Rachel Moon wants Hongkongers to get moving for Movember

XYZ cycling studio instructor is one of the Mo Sistas who are right behind men’s health month

PUBLISHED : Tuesday, 24 November, 2015, 6:00am
UPDATED : Tuesday, 24 November, 2015, 6:00am

This month it’s all about the mo and the moves for Movember, a global charity committed to men living happier, healthier and longer lives. We meet three of the charity’s Mo Bros and Mo Sistas helping to raise awareness.

Since slipping on ballet shoes at the age of six, Rachel Moon knew she was born to move. First as a performer, later as a producer and manager of stage productions, and now as the business development manager and instructor at local indoor cycling studio XYZ.

So when she was approached to be a “Mo Sista” and “move for Movember” to raise awareness of men’s health issues, her answer was instantaneous: “Why not? We all need to move more.”

Moon, 37, spent her youth and most of her adult life as “part performer, part athlete” so she didn’t have to actively seek out fitness classes. But that changed when she switched to management.

“I started doing spinning and other types of new workouts, but most of all I was trying to find a way to get the same endorphins I got from a dance show.”

She finally found it at XYZ – a cycling class, weights workout and dance party all-in-one. “I was hooked straight away.”

Her dream job, combining her love of moves with management, almost didn’t happen. In 2012 she had moved to Macau from New York as entertainment manager of Sands China, but soon realised it was not the place for her creative spirit and planned to leave.

“Working in entertainment, you need to be inspired and surrounded by creativity, and I couldn’t feel that there.”

She came to Hong Kong for a weekend and randomly met XYZ founder Belinda Koo through a friend. “I was so inspired by her, and when she said that we could combine instructing with business development, it all fell into place.”

Moon’s students are treated to a stage experience in every class. “There’s a trick to producing shows and I use that in my classes. You need a strong start and a strong finish with highs and lows along the way.”

This month she’s challenging her students to move with her as often as they can in the name of Movember.

I vividly remember the moment I had to choose between performing and managing. I was OK with it and ready to step up, but after six weeks of rehearsals every day and knowing every part of the show intimately, on opening night I burst into tears. It took several weeks for me to feel OK watching people perform and not being on stage myself.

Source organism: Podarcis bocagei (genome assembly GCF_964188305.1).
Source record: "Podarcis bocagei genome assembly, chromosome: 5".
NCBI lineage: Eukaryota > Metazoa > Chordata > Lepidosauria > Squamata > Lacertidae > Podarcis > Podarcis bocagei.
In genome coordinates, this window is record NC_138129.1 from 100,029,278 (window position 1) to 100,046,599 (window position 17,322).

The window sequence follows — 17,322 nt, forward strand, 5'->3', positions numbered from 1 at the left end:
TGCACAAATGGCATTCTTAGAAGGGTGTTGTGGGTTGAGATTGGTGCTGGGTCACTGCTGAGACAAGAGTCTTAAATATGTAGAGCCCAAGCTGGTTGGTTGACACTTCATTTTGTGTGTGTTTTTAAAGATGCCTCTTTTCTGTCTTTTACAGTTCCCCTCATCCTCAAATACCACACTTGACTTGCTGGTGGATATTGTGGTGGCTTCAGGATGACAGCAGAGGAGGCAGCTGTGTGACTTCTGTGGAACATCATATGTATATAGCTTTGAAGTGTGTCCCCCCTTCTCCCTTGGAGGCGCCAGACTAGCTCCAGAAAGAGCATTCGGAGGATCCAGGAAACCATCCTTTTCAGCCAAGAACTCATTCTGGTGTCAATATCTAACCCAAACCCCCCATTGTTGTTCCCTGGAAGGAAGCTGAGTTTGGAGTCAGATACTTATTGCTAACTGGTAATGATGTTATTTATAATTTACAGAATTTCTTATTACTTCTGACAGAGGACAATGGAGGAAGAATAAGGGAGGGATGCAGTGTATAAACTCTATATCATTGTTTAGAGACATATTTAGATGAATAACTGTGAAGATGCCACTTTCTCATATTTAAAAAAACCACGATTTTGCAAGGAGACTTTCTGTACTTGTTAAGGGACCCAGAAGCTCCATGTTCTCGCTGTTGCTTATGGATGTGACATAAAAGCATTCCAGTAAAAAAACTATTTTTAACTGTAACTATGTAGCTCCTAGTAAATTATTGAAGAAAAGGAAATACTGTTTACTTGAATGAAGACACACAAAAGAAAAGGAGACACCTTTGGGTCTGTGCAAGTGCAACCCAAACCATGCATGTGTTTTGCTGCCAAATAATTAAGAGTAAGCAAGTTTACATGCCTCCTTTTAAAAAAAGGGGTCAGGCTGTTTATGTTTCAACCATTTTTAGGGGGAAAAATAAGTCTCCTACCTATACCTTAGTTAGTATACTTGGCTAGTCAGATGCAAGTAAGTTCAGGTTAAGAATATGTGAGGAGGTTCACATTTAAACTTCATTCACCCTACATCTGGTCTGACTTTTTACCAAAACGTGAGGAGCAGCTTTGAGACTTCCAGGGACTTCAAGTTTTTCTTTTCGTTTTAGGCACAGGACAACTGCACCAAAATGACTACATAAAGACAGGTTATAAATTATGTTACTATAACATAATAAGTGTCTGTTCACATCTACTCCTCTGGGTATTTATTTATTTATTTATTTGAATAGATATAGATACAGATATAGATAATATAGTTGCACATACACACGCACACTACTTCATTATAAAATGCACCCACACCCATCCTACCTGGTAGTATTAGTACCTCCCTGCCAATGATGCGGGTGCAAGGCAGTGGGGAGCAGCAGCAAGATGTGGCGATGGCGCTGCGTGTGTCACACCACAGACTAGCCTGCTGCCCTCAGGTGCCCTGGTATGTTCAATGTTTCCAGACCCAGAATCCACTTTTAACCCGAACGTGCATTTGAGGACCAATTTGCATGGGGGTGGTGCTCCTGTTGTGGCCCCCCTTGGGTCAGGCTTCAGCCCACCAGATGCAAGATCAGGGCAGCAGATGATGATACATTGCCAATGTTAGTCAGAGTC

Music is the most important part of a good indoor cycling class. I don’t think people will be inspired to ride unless they have something good to move to. I spend six hours a week consciously listening to music and it can take from 10 minutes to an hour to make a playlist. Sometimes you find songs sync perfectly; sometimes it just doesn’t feel right. You can’t just have all your favourite head-banging songs; there have got to be pauses where people can refocus before revving up again.

Two things people wouldn’t know about me: I need my sleep, and I’m a big reader. I always make sure there is one day a week I don’t set my alarm. I always have a good book on hand. I have just read Tina Fey’s Bossypants.

I like to end every class with a message. Mostly the message revolves around connecting with the moment, and how we may not be able to control a situation but we are responsible for how we handle the situation. I want people to walk away mentally lighter. So many walk in, on their phones until the last minute, shoulders up to their ears. And then you see by the end of it they’re so relaxed and reconnected with themselves.

Luckily I find that I instinctively reach for healthier options, although I have a weakness for desserts. I think you become more health conscious just living in Hong Kong. It’s a fast-paced place, we all work hard and play hard, and there is the constant pollution. It just doesn’t feel right to load up on extra unhealthy options.

Some days, as an instructor, it can be difficult to feel 100 per cent motivated, and that’s when Ted Talks are essential. They are my go-to source of inspiration. I also have a bank of my favourite motivational YouTube clips. If I need a pep-up, I upload it to iTunes and just have the words. I’ll sit there with my eyes closed and listen to how I want to make my riders feel. It works every time.